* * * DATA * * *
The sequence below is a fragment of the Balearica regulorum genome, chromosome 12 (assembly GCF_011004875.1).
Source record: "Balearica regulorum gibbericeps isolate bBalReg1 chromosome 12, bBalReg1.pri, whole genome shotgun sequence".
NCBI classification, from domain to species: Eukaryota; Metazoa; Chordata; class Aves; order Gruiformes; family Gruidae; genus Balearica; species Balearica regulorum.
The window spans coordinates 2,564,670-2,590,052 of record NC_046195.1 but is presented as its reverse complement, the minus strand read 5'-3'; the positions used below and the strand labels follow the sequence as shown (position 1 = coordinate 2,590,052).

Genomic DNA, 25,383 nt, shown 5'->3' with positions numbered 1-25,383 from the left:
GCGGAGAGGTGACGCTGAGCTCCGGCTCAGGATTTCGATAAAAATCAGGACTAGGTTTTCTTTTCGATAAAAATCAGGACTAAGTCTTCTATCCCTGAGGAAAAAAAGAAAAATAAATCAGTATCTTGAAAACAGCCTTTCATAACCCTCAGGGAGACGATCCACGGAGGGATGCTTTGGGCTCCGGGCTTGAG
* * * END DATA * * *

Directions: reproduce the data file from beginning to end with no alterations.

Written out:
The sequence below is a fragment of the Balearica regulorum genome, chromosome 12 (assembly GCF_011004875.1).
Source record: "Balearica regulorum gibbericeps isolate bBalReg1 chromosome 12, bBalReg1.pri, whole genome shotgun sequence".
NCBI classification, from domain to species: Eukaryota; Metazoa; Chordata; class Aves; order Gruiformes; family Gruidae; genus Balearica; species Balearica regulorum.
The window spans coordinates 2,564,670-2,590,052 of record NC_046195.1 but is presented as its reverse complement, the minus strand read 5'-3'; the positions used below and the strand labels follow the sequence as shown (position 1 = coordinate 2,590,052).

Genomic DNA, 25,383 nt, shown 5'->3' with positions numbered 1-25,383 from the left:
GCGGAGAGGTGACGCTGAGCTCCGGCTCAGGATTTCGATAAAAATCAGGACTAGGTTTTCTTTTCGATAAAAATCAGGACTAAGTCTTCTATCCCTGAGGAAAAAAAGAAAAATAAATCAGTATCTTGAAAACAGCCTTTCATAACCCTCAGGGAGACGATCCACGGAGGGATGCTTTGGGCTCCGGGCTTGAG